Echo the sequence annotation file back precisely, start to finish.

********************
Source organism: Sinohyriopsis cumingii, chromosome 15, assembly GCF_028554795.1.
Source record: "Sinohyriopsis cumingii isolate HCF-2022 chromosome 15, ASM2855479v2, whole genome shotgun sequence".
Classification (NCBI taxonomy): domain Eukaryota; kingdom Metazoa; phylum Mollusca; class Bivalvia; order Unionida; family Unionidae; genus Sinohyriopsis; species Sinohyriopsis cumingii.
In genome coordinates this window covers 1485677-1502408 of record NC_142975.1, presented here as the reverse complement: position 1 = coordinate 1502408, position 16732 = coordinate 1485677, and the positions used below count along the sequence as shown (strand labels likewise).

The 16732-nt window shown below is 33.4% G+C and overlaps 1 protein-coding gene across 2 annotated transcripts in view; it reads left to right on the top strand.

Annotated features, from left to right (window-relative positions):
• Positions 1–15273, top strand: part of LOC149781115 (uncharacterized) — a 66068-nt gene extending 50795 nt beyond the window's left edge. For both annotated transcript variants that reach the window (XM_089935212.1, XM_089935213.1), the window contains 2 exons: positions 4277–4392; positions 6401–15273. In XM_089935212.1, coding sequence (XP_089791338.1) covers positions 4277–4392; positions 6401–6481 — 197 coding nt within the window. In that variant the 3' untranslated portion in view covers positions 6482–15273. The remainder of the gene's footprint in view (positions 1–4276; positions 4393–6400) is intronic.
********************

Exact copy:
Source organism: Sinohyriopsis cumingii, chromosome 15, assembly GCF_028554795.1.
Source record: "Sinohyriopsis cumingii isolate HCF-2022 chromosome 15, ASM2855479v2, whole genome shotgun sequence".
Classification (NCBI taxonomy): domain Eukaryota; kingdom Metazoa; phylum Mollusca; class Bivalvia; order Unionida; family Unionidae; genus Sinohyriopsis; species Sinohyriopsis cumingii.
In genome coordinates this window covers 1485677-1502408 of record NC_142975.1, presented here as the reverse complement: position 1 = coordinate 1502408, position 16732 = coordinate 1485677, and the positions used below count along the sequence as shown (strand labels likewise).

The 16732-nt window shown below is 33.4% G+C and overlaps 1 protein-coding gene across 2 annotated transcripts in view; it reads left to right on the top strand.

Annotated features, from left to right (window-relative positions):
• Positions 1–15273, top strand: part of LOC149781115 (uncharacterized) — a 66068-nt gene extending 50795 nt beyond the window's left edge. For both annotated transcript variants that reach the window (XM_089935212.1, XM_089935213.1), the window contains 2 exons: positions 4277–4392; positions 6401–15273. In XM_089935212.1, coding sequence (XP_089791338.1) covers positions 4277–4392; positions 6401–6481 — 197 coding nt within the window. In that variant the 3' untranslated portion in view covers positions 6482–15273. The remainder of the gene's footprint in view (positions 1–4276; positions 4393–6400) is intronic.